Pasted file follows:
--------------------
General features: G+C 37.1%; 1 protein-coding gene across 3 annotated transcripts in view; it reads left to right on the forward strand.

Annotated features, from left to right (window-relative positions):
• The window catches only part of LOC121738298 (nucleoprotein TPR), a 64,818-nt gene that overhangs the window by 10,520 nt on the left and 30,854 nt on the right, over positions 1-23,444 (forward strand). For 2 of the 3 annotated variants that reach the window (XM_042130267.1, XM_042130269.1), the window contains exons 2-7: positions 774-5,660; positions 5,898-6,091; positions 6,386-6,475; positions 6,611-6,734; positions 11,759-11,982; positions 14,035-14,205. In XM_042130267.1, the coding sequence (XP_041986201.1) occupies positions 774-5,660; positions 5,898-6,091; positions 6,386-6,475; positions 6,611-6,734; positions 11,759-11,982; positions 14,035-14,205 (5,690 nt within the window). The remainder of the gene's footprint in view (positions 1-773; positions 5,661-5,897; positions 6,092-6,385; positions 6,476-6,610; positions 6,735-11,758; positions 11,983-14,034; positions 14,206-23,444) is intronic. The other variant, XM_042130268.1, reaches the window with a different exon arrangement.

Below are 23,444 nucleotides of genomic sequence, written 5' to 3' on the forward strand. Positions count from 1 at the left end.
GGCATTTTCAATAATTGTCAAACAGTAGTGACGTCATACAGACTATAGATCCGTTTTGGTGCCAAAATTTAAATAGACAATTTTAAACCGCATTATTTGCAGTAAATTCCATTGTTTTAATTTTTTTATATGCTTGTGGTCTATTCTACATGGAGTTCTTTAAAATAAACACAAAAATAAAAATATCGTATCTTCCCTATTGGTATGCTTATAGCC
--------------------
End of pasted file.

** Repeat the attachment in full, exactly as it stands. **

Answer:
General features: G+C 37.1%; 1 protein-coding gene across 3 annotated transcripts in view; it reads left to right on the forward strand.

Annotated features, from left to right (window-relative positions):
• The window catches only part of LOC121738298 (nucleoprotein TPR), a 64,818-nt gene that overhangs the window by 10,520 nt on the left and 30,854 nt on the right, over positions 1-23,444 (forward strand). For 2 of the 3 annotated variants that reach the window (XM_042130267.1, XM_042130269.1), the window contains exons 2-7: positions 774-5,660; positions 5,898-6,091; positions 6,386-6,475; positions 6,611-6,734; positions 11,759-11,982; positions 14,035-14,205. In XM_042130267.1, the coding sequence (XP_041986201.1) occupies positions 774-5,660; positions 5,898-6,091; positions 6,386-6,475; positions 6,611-6,734; positions 11,759-11,982; positions 14,035-14,205 (5,690 nt within the window). The remainder of the gene's footprint in view (positions 1-773; positions 5,661-5,897; positions 6,092-6,385; positions 6,476-6,610; positions 6,735-11,758; positions 11,983-14,034; positions 14,206-23,444) is intronic. The other variant, XM_042130268.1, reaches the window with a different exon arrangement.

Below are 23,444 nucleotides of genomic sequence, written 5' to 3' on the forward strand. Positions count from 1 at the left end.
GGCATTTTCAATAATTGTCAAACAGTAGTGACGTCATACAGACTATAGATCCGTTTTGGTGCCAAAATTTAAATAGACAATTTTAAACCGCATTATTTGCAGTAAATTCCATTGTTTTAATTTTTTTATATGCTTGTGGTCTATTCTACATGGAGTTCTTTAAAATAAACACAAAAATAAAAATATCGTATCTTCCCTATTGGTATGCTTATAGCC